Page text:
reason for leaving?

  1. i wasn't fired from my last job (i was there only 3 months), but i left because working conditions were horrible. not having time to eat, drink, or pee, blood pressure rising an average of 30 points, hair thinning out, etc. on top of that, i have meniere's disease and the progressive hearing loss is making listening through a stethoscope difficult when the patient doesn't have a great respiratory effort.

    so my question is, how do i put a positive spin on this when asked the reason for leaving when filling out applications? i've taken about a month off to recuperate, and all of my health issues are resolved (except, of course, the hearing loss). so i don't want to scare off potential employers, but i was honest with my nurse manager when telling her why i was leaving. i don't want to give an "unsatisfactory working conditions" answer and have the prospective employer call my old boss and find out something different. any suggestions?
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  2. 6 Comments

  3. by   nuangel1
    just say it was not a good fit ,better commute if it would be at new place,looking for different environment to use your skills ,etc .i have left a job at 3 months and thats how i explained it .i never complained or said anything neg about old job or if you have enough experience skip that job on your resume.
  4. by   SCRN1
    I always hate having to answer that question on applications. How many people actually leave a job because everything was perfect anyway? I've stayed on at jobs myself just because I didn't want to have to give a bad reason on my next application. Sorry I can't give you anything good to tell them, but I'm interested to see what good ideas others have for answering this.
  5. by   Bluehair
    Quote from ckben
    i wasn't fired from my last job (i was there only 3 months), but i left because working conditions were horrible. not having time to eat, drink, or pee, blood pressure rising an average of 30 points, hair thinning out, etc. on top of that, i have meniere's disease and the progressive hearing loss is making listening through a stethoscope difficult when the patient doesn't have a great respiratory effort.

    so my question is, how do i put a positive spin on this when asked the reason for leaving when filling out applications? i've taken about a month off to recuperate, and all of my health issues are resolved (except, of course, the hearing loss). so i don't want to scare off potential employers, but i was honest with my nurse manager when telling her why i was leaving. i don't want to give an "unsatisfactory working conditions" answer and have the prospective employer call my old boss and find out something different. any suggestions?
    Last things first. Generally your old employer is not allowed to give out a lot of informaton regarding your employment with them. Basically it boils down to 'did you work there'. I have seen some answer the question 'would you re-hire this individual' but am not sure of the legalities of that question. They are not allowed to black-list you.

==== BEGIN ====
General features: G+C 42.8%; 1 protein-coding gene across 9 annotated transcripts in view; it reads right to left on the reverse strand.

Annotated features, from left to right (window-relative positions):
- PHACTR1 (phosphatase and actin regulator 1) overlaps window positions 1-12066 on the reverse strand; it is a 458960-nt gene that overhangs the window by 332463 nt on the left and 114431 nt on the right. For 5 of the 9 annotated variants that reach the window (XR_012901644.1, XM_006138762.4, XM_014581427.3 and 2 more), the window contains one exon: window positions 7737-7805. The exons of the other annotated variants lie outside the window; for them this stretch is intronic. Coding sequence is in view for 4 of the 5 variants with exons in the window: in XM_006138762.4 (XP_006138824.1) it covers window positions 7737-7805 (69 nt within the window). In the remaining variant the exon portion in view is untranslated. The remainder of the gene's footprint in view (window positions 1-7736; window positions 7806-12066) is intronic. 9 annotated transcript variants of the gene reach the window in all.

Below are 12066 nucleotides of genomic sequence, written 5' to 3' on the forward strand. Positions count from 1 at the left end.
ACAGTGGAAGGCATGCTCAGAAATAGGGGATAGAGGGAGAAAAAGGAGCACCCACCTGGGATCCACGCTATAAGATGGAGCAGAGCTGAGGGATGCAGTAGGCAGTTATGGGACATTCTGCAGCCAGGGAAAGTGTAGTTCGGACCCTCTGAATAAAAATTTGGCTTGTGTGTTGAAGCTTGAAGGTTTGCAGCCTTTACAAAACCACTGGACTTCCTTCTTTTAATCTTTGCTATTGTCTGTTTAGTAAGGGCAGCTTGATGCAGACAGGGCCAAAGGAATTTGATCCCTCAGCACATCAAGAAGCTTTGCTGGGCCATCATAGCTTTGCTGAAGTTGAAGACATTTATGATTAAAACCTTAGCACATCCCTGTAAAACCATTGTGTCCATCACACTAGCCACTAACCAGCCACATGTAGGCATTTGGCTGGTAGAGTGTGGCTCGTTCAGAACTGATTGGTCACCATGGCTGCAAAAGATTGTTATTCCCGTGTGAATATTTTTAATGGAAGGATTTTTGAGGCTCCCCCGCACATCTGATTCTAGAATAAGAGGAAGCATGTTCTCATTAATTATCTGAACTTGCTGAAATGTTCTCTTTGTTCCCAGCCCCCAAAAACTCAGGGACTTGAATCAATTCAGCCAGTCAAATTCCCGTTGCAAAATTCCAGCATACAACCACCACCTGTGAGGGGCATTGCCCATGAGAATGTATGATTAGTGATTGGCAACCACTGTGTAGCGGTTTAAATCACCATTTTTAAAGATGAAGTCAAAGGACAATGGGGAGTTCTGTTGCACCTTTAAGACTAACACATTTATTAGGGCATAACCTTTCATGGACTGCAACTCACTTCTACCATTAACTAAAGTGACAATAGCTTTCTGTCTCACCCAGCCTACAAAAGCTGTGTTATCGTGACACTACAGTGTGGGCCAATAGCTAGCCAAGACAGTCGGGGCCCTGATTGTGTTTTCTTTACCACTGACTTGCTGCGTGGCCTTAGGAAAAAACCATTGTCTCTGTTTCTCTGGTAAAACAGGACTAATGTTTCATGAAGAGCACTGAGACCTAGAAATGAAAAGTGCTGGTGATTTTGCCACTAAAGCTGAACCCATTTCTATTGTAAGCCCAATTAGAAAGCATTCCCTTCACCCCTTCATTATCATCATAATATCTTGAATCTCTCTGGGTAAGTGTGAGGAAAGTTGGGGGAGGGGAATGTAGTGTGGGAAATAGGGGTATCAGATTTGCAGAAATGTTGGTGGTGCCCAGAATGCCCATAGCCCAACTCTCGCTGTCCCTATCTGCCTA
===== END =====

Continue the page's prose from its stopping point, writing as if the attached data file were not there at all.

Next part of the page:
Next - need a few more details to be more helpful. Are you looking for work in the same city, or are you going to relocate a bit? You can always just put down 'relocated to __________' as your reason for leaving. Will you be looking for a job in the same specialty area? 'Looking for Critical care experience' is another reason, or something similar if it is a different area than what you were working in. If the hospital you are looking at is smaller than the one you were in, 'looking for position in a more personalized patient care setting' might be an option, or if you are going larger you can say 'looking for more diverse experience' as a reason.
    Bottom line, stop and really think about why you left specifically. You may need to reconsider what type of nursing you were doing (?Med Surg? OB? Critical Care?) and change to something different (MD office? Nursing Home/Gerontology? Hospice? Home Health?) Obviously you have some health concerns. I would be up front about those or it could bite you in the buttocks later. Make sure to ask questions of your potential new employer - is there mandatory overtime? What is the nurse-patient ratio?
    Good luck!
  6. by   ckben
    i guess the meat of my question is actually this: should i be honest, or should i be positive? because it's hard to be both. is it considered okay to say "unsatisfactory working conditions"? because if i go with the honest-is-the-best-policy tactic, this is the honest truth. or is that considered being negative? yes, it is a negative answer, but i wouldn't have left my job if i was happy with it. anything else is a lie, really.

    for the record, i don't think it's possible for me to continue doing hospital nursing (too easy to miss a respiratory problem), so i'm looking for non-hospital nursing jobs and even non-nursing jobs at the moment.
  7. by   Bammy
    Be honest AND positive, there are always ways to put a good spin on things. If you are personable and tell them that you left for concerns for patient care being reduced due to not being able to hear through the stethoscope they may well admire your honest and integrity.
    good luck
  8. by   Mulan
    Do you have a stethoscope specifically designed for those with hearing problems?

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